Palestine 'too sacred' to accept normalisation, Algerian president says

Palestine 'too sacred' to accept normalisation, Algerian president says
Algerian President Abdelmajid Tebboune has rejected normalisation and said Palestine is too 'sacred' to betray.
2 min read
21 September, 2020
A Palestinian-Algerian mural in Gaza [Getty]
Algerian President Abdelmadjid Tebboune deplored all forms of normalisation with Israel and mocked Bahrain and the UAE for “scrambling” to normalise.

During a televised press briefing on Sunday evening, Tebboune said Algeria would never participate in normalisation with Israel.

"We have notice a kind of scramble towards normalisation. This is something we will never participate in, nor bless," he said.

Tebboune added that he would repeat this position during his speech before the next General Assembly of the United Nations next Tuesday.

He urged that "the Palestinian issue is the mother of all causes, and a core issue.” 

“There is no solution to the Palestinian issue except with the establishment of the Palestinian state within the 1967 borders, with honourable Jerusalem as its capital,” he added.

“In the event of a formal declaration of a Palestinian state, the Middle East problem will end. The key to resolving the Middle East issue is the Palestinian issue."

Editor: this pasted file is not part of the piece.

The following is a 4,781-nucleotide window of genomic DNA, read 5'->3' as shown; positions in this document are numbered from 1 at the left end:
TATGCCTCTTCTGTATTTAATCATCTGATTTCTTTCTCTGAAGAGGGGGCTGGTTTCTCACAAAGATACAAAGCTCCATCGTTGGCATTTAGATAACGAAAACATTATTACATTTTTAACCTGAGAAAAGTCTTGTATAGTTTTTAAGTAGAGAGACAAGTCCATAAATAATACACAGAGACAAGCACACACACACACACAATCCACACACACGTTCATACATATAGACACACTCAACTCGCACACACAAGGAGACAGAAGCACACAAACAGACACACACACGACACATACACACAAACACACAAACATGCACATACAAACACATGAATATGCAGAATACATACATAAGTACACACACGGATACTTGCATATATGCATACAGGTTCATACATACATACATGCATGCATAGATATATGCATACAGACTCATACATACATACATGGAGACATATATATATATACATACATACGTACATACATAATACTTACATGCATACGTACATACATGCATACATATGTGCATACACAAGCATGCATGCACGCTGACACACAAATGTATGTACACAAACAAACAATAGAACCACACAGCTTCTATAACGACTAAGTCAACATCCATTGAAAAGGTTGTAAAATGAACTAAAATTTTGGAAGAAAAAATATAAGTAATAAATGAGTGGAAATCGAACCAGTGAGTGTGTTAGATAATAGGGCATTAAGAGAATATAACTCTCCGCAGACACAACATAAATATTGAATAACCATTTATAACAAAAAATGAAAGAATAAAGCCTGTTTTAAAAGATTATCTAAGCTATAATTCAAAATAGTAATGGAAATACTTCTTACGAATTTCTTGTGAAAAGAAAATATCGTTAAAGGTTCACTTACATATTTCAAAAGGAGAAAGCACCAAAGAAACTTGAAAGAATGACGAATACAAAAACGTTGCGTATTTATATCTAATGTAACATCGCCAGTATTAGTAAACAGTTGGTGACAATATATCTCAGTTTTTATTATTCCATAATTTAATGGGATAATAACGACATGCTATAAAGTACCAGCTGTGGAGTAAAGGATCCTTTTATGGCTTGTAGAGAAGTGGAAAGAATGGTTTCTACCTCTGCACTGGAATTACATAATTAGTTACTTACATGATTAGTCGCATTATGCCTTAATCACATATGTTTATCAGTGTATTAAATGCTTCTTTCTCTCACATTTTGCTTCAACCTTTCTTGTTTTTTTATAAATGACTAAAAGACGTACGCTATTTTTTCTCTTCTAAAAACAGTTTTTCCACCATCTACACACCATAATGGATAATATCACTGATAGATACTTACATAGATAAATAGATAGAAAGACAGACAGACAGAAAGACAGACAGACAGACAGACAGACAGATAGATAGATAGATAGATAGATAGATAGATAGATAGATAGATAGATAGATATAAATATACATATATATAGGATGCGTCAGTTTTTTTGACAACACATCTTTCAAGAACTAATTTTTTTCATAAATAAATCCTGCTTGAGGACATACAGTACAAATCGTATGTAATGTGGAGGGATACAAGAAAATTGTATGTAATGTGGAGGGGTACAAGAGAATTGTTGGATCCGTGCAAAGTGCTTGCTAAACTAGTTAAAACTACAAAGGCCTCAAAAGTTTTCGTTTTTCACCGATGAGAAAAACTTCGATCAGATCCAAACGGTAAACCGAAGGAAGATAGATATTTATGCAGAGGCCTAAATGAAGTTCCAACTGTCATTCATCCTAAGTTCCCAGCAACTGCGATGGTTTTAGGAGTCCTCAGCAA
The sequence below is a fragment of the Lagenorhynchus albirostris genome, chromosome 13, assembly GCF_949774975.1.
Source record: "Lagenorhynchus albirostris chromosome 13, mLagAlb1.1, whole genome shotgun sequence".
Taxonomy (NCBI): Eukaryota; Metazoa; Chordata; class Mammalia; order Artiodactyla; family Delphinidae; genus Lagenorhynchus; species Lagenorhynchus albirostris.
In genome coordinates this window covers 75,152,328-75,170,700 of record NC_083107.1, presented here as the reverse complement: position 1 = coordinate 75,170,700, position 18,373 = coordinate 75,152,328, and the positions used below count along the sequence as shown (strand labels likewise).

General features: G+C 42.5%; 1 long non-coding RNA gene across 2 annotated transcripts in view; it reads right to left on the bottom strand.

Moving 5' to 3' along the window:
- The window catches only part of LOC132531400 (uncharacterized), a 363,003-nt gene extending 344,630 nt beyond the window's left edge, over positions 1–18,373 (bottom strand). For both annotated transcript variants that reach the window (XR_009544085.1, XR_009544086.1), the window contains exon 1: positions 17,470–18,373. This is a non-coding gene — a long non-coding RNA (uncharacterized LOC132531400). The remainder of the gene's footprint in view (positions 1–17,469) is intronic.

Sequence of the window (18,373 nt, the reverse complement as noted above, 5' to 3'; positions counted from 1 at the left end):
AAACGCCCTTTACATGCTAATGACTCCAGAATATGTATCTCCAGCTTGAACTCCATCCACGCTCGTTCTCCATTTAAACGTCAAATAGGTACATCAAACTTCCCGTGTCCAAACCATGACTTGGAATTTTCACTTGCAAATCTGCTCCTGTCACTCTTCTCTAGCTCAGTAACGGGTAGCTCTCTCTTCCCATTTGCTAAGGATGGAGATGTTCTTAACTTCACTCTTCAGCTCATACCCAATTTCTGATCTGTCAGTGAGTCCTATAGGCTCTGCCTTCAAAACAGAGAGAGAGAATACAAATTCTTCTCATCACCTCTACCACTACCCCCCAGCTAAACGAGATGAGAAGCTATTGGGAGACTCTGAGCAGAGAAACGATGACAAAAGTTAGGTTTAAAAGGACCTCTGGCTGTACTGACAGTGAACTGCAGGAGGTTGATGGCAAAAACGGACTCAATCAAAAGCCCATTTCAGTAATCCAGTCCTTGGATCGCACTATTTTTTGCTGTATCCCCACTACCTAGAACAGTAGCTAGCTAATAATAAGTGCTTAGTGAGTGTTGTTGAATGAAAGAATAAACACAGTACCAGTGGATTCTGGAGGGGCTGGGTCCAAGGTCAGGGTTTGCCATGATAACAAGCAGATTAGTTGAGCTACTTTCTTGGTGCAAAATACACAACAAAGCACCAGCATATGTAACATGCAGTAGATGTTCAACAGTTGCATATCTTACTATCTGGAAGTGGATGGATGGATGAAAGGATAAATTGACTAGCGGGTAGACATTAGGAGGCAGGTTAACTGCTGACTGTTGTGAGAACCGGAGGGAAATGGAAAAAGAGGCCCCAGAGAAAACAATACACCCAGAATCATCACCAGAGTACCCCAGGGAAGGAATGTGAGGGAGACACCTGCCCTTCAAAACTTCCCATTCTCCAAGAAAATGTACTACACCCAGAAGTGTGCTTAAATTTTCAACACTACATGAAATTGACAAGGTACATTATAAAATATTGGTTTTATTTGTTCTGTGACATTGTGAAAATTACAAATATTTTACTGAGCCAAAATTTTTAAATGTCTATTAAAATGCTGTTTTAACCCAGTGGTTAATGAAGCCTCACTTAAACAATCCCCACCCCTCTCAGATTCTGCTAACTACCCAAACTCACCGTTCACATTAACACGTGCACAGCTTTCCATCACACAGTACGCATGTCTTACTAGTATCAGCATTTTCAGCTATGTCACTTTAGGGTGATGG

Read also: Bahrainis protesting Israel normalisation 'in secret' amid fears of Arab Spring style crackdown

Algeria has sustained its adherence to its position on Palestine, which it declared since independence.

Algiers has not officially recognised Israel and refused to open a representative office for Israel after the Oslo Accords in the mid-1990s.

Tebboune’s words were hailed by Palestinians and Algerians alike, who have a long history of intertwined solidarity.

‘Betraying Palestinians’

In August, US President Donald Trump announced the UAE had become the third Arab country and first Gulf Arab state to normalise ties with Israel, with Bahrain following suit shortly after.

Israeli Prime Minister Benjamin Netanyahu said his country is in talks with other Arab and Muslim leaders about normalising relations.

The UAE's decision to normalise ties with Israel has been welcomed by some Arab countries, but despite cheerleading from the US, others have rejected the idea and many approach it with caution.

The Palestinians have condemned the deal as a stab in the back by a major Arab player while they still lack a state of their own.

Secretary of State Mike Pompeo, who was on a Middle East visit last month, expressed optimism that more Arab nations would also sign up.

Recent reports suggest Sudan is also discussing the prospects of a move to normalise relations with Israel.

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